Wednesday, 13 June 2018
Ceisteanna - Questions (Resumed)
I propose to take Questions Nos. 8 to 10, inclusive, together.
My Department has responsibility for the National Economic and Social Council, NESC.
The National Economic and Social Council statutory basis is as a body under the framework of the National Economic and Social Development Office Act 2006. This framework is no longer necessary and Government has agreed that it should be dissolved and the NESC itself placed on a statutory footing.
This work is ongoing and is the only legislation being prepared in my Department.
The role of NESC is to analyse and report on strategic policy matters relevant to Ireland's economic, social, environmental and sustainable development.
It is a little like Groundhog Day in that there is only one piece of legislation on the Department of the Taoiseach's list and we are again rehearsing the progress of the legislation to put the NESC on a statutory footing. I am interested in hearing if that legislation is going ahead and, if so, when it will be published.
More importantly, the Taoiseach told us some time ago that there are a number of contingency plans across all Departments in the event of a hard Brexit. Obviously, these contingency plans have not been published as of yet. Presumably, the Taoiseach's Department has such contingency plans. Do they include specific legislation that might need to be enacted in that eventuality? The Taoiseach previously offered a briefing on the contingency planning across Government. What is the status of that briefing such that those of us in opposition might know specifically what is being planned in the event of a hard Brexit?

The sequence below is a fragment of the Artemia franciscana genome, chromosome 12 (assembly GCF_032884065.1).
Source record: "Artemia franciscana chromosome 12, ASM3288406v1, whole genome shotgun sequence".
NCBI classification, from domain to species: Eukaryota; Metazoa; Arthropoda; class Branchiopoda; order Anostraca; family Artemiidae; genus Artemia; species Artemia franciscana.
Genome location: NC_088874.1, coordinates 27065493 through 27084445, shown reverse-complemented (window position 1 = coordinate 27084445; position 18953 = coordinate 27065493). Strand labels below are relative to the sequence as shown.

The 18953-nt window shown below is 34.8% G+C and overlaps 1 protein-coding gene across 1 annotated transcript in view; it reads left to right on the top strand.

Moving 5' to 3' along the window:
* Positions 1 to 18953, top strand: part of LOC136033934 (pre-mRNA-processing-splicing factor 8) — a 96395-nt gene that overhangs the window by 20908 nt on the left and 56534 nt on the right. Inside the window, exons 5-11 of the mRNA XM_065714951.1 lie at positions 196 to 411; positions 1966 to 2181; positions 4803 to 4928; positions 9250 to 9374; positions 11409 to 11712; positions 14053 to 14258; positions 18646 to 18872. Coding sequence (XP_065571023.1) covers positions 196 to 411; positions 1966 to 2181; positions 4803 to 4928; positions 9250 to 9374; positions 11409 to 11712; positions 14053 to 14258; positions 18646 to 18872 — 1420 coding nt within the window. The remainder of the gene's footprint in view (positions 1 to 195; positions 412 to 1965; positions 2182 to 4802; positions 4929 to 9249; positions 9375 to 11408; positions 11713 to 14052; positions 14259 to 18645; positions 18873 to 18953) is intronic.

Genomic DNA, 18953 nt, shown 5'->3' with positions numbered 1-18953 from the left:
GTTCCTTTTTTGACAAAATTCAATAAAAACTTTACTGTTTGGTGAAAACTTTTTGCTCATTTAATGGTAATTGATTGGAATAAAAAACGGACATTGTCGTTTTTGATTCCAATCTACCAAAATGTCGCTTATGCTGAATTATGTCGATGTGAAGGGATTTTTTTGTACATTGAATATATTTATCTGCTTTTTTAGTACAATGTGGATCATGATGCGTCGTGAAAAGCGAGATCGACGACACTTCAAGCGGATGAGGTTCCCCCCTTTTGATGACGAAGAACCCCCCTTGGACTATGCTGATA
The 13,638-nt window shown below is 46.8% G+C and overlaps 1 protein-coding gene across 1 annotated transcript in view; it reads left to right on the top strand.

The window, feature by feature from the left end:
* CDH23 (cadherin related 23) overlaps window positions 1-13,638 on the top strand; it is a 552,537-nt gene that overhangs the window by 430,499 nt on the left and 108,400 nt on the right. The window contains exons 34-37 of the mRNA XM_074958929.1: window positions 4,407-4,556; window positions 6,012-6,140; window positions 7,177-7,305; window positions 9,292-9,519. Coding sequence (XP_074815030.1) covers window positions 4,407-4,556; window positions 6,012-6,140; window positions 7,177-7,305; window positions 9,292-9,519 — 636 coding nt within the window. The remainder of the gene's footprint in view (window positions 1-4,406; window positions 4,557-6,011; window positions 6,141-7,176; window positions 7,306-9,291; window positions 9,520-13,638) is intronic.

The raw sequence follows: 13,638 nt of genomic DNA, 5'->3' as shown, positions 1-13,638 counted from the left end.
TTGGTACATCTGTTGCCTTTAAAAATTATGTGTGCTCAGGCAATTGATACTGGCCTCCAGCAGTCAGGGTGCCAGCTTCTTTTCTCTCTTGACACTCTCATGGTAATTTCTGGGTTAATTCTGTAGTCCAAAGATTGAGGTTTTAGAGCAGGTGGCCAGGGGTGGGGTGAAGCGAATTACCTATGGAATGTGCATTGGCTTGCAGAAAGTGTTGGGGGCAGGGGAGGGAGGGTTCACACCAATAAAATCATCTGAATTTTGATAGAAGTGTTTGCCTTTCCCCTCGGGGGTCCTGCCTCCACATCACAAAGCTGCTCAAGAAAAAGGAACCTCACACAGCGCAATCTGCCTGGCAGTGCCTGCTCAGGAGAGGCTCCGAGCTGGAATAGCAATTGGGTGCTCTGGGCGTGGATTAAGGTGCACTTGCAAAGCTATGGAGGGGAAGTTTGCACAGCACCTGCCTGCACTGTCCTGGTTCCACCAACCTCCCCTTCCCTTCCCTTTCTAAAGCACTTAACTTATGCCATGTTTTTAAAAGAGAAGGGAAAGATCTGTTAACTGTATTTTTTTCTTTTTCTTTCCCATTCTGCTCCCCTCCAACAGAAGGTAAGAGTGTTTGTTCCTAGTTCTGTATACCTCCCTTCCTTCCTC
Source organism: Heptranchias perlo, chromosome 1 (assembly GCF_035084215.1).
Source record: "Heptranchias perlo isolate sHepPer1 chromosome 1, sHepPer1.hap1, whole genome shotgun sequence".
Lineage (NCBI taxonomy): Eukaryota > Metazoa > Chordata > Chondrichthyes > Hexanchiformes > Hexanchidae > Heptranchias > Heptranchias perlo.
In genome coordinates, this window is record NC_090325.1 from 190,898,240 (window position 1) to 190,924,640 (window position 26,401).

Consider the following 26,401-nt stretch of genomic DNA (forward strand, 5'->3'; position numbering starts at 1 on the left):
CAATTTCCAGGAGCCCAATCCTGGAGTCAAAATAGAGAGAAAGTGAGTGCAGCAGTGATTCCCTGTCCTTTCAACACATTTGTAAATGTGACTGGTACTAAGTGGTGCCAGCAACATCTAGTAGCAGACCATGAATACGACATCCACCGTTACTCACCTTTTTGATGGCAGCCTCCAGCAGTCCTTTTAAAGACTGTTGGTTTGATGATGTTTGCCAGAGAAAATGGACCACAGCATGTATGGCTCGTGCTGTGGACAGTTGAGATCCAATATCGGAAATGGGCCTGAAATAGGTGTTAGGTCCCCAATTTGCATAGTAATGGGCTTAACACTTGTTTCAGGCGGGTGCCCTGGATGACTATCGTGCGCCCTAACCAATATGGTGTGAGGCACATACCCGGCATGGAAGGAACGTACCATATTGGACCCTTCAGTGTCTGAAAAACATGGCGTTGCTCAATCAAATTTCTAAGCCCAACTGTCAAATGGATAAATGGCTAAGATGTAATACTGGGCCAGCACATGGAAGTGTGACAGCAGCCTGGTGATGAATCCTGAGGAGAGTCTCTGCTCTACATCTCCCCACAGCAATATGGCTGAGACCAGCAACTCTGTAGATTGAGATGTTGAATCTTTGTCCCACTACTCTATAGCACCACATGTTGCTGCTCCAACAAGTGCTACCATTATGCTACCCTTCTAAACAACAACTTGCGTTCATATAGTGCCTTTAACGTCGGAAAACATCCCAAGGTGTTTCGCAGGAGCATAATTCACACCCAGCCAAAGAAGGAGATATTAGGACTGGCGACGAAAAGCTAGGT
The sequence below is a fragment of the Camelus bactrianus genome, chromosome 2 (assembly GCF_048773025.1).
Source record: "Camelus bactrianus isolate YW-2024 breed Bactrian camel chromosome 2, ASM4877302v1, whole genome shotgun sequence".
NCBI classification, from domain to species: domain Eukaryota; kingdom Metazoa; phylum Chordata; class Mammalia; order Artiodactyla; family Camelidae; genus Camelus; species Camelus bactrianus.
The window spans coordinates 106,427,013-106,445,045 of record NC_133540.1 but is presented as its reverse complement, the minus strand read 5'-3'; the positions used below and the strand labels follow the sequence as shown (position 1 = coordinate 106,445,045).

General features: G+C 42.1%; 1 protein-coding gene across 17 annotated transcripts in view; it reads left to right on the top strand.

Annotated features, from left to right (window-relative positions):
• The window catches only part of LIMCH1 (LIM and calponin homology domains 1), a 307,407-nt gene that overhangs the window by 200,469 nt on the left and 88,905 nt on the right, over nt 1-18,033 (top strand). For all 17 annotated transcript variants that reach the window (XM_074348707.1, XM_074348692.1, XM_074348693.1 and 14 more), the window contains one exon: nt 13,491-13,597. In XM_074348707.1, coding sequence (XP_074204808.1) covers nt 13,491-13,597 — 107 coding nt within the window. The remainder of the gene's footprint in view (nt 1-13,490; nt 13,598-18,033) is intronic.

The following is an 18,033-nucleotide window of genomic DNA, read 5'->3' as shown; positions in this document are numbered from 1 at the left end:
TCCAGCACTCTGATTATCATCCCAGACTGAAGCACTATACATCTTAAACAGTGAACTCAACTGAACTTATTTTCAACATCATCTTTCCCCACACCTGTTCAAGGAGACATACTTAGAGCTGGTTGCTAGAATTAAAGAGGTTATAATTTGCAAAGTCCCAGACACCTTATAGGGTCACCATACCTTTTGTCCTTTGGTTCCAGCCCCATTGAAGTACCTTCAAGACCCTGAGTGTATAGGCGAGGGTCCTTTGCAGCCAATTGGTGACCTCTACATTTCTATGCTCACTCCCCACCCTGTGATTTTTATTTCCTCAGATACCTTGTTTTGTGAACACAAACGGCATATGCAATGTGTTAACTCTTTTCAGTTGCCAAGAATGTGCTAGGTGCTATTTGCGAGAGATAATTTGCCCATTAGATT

On the NESC, a number of the appointments to that body have not yet been filled. Are they to be filled and does the Taoiseach know by whom they will be filled? I particularly urge the appointment to those vacant positions of people who have ideas on how to deal with the current housing and homelessness crisis.
The NESC recently published a report on the property sector. Is there anything in that report which the Government is considering responding to from a legislative point of view? The NESC report proposals on how we might begin to address the current housing and homelessness disaster are good. Is the Government taking any cognisance of them?
The Government has agreed to hold referendums to remove blasphemy and on the woman in the home articles of the Constitution and it is proposed that these will take place on the same day as the presidential election in the autumn. Can the Taoiseach say whether his Department has any role in ensuring priority is given across Departments to legislation? For example, can he say whether he is frustrated with delays in producing legislation in the health area? It has taken eight months to draft the home building finance Ireland Bill, an initiative in respect of which €750 million was allocated in last October's budget. Not one penny of that funding has been spent despite that we are experiencing a major housing crisis. The vulture fund Bill brought forward by Deputy Michael McGrath is still outstanding, as is the parole Bill brought forward by Deputy Jim O'Callaghan. These are Bills that have all-party support yet they are being continuously delayed. Is there a plan to increase the number of skilled drafters available for necessary legislation? By any yardstick, performance over the last three years in terms of the drafting and passage of legislation has been very poor.